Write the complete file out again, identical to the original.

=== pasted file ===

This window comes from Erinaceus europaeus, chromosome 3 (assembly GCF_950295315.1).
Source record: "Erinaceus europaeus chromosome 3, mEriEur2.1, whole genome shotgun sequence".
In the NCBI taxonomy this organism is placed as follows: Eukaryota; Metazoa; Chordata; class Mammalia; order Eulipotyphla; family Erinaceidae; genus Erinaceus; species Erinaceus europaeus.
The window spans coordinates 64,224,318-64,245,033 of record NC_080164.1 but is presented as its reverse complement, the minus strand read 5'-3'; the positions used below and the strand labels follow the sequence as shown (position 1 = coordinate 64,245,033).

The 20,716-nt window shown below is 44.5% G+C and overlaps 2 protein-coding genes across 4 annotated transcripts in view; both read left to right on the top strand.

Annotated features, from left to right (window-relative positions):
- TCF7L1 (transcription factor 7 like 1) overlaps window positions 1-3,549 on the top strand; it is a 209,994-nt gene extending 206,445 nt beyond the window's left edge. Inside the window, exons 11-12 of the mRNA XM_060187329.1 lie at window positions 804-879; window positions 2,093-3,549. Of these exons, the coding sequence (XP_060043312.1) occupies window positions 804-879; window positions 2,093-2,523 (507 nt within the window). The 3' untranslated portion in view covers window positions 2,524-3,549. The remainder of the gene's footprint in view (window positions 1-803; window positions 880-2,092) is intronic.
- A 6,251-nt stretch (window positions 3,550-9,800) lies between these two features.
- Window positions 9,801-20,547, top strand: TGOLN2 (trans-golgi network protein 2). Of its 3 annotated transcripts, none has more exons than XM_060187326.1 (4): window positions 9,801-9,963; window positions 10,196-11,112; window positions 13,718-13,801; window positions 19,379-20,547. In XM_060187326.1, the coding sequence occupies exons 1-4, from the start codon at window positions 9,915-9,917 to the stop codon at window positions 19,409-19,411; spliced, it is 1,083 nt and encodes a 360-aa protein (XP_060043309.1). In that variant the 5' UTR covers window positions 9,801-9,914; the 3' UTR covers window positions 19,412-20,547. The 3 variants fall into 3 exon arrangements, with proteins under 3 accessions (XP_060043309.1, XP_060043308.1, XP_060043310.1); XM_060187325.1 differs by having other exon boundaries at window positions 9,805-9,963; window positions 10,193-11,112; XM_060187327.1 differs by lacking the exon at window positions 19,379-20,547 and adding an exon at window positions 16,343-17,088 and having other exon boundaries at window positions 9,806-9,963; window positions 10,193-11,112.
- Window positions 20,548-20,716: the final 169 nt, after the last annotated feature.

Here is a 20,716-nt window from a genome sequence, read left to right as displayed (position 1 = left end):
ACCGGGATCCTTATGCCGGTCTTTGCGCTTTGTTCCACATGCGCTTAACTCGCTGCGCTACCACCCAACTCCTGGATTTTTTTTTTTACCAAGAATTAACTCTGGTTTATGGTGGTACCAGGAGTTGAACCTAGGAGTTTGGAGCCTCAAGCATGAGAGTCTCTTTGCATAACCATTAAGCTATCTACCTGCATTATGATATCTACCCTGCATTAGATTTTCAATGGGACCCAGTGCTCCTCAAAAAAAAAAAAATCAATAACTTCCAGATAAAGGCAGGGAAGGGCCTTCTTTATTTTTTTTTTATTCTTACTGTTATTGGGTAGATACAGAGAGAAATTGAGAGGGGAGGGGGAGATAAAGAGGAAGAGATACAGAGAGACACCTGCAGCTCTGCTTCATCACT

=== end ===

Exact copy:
This window comes from Erinaceus europaeus, chromosome 3 (assembly GCF_950295315.1).
Source record: "Erinaceus europaeus chromosome 3, mEriEur2.1, whole genome shotgun sequence".
In the NCBI taxonomy this organism is placed as follows: Eukaryota; Metazoa; Chordata; class Mammalia; order Eulipotyphla; family Erinaceidae; genus Erinaceus; species Erinaceus europaeus.
The window spans coordinates 64,224,318-64,245,033 of record NC_080164.1 but is presented as its reverse complement, the minus strand read 5'-3'; the positions used below and the strand labels follow the sequence as shown (position 1 = coordinate 64,245,033).

The 20,716-nt window shown below is 44.5% G+C and overlaps 2 protein-coding genes across 4 annotated transcripts in view; both read left to right on the top strand.

Annotated features, from left to right (window-relative positions):
- TCF7L1 (transcription factor 7 like 1) overlaps window positions 1-3,549 on the top strand; it is a 209,994-nt gene extending 206,445 nt beyond the window's left edge. Inside the window, exons 11-12 of the mRNA XM_060187329.1 lie at window positions 804-879; window positions 2,093-3,549. Of these exons, the coding sequence (XP_060043312.1) occupies window positions 804-879; window positions 2,093-2,523 (507 nt within the window). The 3' untranslated portion in view covers window positions 2,524-3,549. The remainder of the gene's footprint in view (window positions 1-803; window positions 880-2,092) is intronic.
- A 6,251-nt stretch (window positions 3,550-9,800) lies between these two features.
- Window positions 9,801-20,547, top strand: TGOLN2 (trans-golgi network protein 2). Of its 3 annotated transcripts, none has more exons than XM_060187326.1 (4): window positions 9,801-9,963; window positions 10,196-11,112; window positions 13,718-13,801; window positions 19,379-20,547. In XM_060187326.1, the coding sequence occupies exons 1-4, from the start codon at window positions 9,915-9,917 to the stop codon at window positions 19,409-19,411; spliced, it is 1,083 nt and encodes a 360-aa protein (XP_060043309.1). In that variant the 5' UTR covers window positions 9,801-9,914; the 3' UTR covers window positions 19,412-20,547. The 3 variants fall into 3 exon arrangements, with proteins under 3 accessions (XP_060043309.1, XP_060043308.1, XP_060043310.1); XM_060187325.1 differs by having other exon boundaries at window positions 9,805-9,963; window positions 10,193-11,112; XM_060187327.1 differs by lacking the exon at window positions 19,379-20,547 and adding an exon at window positions 16,343-17,088 and having other exon boundaries at window positions 9,806-9,963; window positions 10,193-11,112.
- Window positions 20,548-20,716: the final 169 nt, after the last annotated feature.

Here is a 20,716-nt window from a genome sequence, read left to right as displayed (position 1 = left end):
ACCGGGATCCTTATGCCGGTCTTTGCGCTTTGTTCCACATGCGCTTAACTCGCTGCGCTACCACCCAACTCCTGGATTTTTTTTTTTACCAAGAATTAACTCTGGTTTATGGTGGTACCAGGAGTTGAACCTAGGAGTTTGGAGCCTCAAGCATGAGAGTCTCTTTGCATAACCATTAAGCTATCTACCTGCATTATGATATCTACCCTGCATTAGATTTTCAATGGGACCCAGTGCTCCTCAAAAAAAAAAAAATCAATAACTTCCAGATAAAGGCAGGGAAGGGCCTTCTTTATTTTTTTTTTATTCTTACTGTTATTGGGTAGATACAGAGAGAAATTGAGAGGGGAGGGGGAGATAAAGAGGAAGAGATACAGAGAGACACCTGCAGCTCTGCTTCATCACT